When Apple announced the latest version of its mobile operating system, iOS 6, it also raised an interesting question: what’s the expected useful life of an iPad?
I ask this because iOS 6 will not work on the first-generation iPad, which debuted a little more than two years ago and was the only iPad customers could buy as recently as March 2011, just 15 months ago. While consumers have gotten used to getting new phones every couple of years, even high-end phones only run a few hundred bucks once we sign a new phone contract.
Laptops, which iPads often seem to be replacing, don’t benefit from carrier subsidy, and users who upgrade every couple of years seem extravagant. But a five-year-old PC seems, to me, a little long in the tooth.
Doesn’t it seems reasonable for an iPad’s useful life to be somewhere in the middle? At $500 for the low-end iPad, it costs more than a subsidized phone, and is cheaper, in most reasonable cases, than a laptop.
I could reasonably, I think, expect a new iPad to be kept up-to-date for three years. By cutting the original iPad out of iOS 6, Apple seems to have decided that less than a year and a half is enough.
I don’t know Apple’s reasons, and I don’t know what the technical limitations of iOS 6 are. It could be that the original iPad can’t handle the new software. I do know that, until last week, I was plodding along on an OG iPad, and, despite my complaints about the time the device took to swtich apps, and the lagginess when a notification would come in while I was playing a graphically intense game, it was a perfectly functional computer. It handled e-mail, writing and Internet browsing just fine. My 6-year-old, now the owner of a gently used first-generation iPad, chides me for ever complaining about it’s lack of snappiness.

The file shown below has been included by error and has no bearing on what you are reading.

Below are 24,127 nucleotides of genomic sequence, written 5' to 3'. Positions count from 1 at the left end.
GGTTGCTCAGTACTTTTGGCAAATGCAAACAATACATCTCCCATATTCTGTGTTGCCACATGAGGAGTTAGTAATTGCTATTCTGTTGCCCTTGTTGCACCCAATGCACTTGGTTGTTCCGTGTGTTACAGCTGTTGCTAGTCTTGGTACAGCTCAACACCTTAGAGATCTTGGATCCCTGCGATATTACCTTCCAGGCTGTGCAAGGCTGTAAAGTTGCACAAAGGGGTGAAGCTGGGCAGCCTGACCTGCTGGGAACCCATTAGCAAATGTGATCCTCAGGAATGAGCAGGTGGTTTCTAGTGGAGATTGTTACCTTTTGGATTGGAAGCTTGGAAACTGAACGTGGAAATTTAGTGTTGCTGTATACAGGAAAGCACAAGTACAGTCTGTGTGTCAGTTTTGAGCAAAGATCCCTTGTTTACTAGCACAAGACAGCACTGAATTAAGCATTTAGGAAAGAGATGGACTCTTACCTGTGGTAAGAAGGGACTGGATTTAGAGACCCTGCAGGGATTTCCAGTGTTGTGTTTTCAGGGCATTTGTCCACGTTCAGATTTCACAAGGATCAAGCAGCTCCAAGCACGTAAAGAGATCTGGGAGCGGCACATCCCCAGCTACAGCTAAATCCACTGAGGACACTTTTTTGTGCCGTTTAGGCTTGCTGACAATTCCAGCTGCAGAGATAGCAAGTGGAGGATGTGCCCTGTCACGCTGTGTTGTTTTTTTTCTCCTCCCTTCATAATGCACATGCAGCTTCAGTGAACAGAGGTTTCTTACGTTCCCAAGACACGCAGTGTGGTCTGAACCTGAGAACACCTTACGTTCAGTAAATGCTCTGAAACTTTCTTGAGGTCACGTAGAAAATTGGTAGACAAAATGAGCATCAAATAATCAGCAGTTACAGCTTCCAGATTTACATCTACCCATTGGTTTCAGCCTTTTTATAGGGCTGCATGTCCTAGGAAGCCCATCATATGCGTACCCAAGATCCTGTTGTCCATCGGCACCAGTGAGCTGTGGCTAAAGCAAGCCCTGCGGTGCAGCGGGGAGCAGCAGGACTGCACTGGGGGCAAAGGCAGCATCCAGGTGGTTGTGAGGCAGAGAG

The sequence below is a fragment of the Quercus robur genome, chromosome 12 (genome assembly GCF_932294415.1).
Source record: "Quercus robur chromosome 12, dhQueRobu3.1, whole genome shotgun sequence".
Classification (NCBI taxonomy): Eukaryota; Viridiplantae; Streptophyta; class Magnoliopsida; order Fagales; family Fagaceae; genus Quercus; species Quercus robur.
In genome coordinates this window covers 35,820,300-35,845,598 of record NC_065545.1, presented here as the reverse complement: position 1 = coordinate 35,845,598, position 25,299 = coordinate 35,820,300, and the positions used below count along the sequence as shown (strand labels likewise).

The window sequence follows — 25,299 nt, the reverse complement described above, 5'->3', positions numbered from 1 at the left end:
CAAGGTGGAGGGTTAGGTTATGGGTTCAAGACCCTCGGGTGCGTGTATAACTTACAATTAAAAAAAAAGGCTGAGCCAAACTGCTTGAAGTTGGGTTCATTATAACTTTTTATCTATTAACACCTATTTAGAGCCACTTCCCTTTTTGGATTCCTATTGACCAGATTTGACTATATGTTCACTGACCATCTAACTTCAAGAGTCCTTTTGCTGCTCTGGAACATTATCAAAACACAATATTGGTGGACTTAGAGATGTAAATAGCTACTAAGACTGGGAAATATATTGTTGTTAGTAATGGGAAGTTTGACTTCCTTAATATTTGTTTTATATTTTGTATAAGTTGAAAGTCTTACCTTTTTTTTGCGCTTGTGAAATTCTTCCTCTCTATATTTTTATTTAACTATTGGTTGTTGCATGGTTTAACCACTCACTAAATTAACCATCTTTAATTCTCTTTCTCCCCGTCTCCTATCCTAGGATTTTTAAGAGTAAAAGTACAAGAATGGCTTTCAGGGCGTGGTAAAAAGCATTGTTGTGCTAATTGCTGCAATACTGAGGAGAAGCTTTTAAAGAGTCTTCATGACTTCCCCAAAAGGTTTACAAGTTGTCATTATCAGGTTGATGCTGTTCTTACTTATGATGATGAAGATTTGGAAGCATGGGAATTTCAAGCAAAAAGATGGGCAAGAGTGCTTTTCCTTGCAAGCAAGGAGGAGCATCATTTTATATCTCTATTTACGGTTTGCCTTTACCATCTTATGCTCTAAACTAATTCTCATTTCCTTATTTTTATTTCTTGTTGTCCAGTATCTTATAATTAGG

To put it another way: my first-gerneration iPad was still an adequate post-PC device.
Maybe most people won’t care if their iPad is on iOS version 5.1.1 or 6.0. But Apple did just get done mocking Android for seeing so many users stuck on old versions of Google’s OS. It did a some chestbeating about how quickly OS X Lion was adopted. What would the reaction be if Apple or Microsoft didn’t offer an upgrade path to a two-year-old PC? I don’t know, but I don’t expect it would be positive.
The tablet market will, I have no doubt, be larger than the PC market ever was. That’s why Apple cutting off relatively new hardware from software upgrades makes me a little uncomfortable.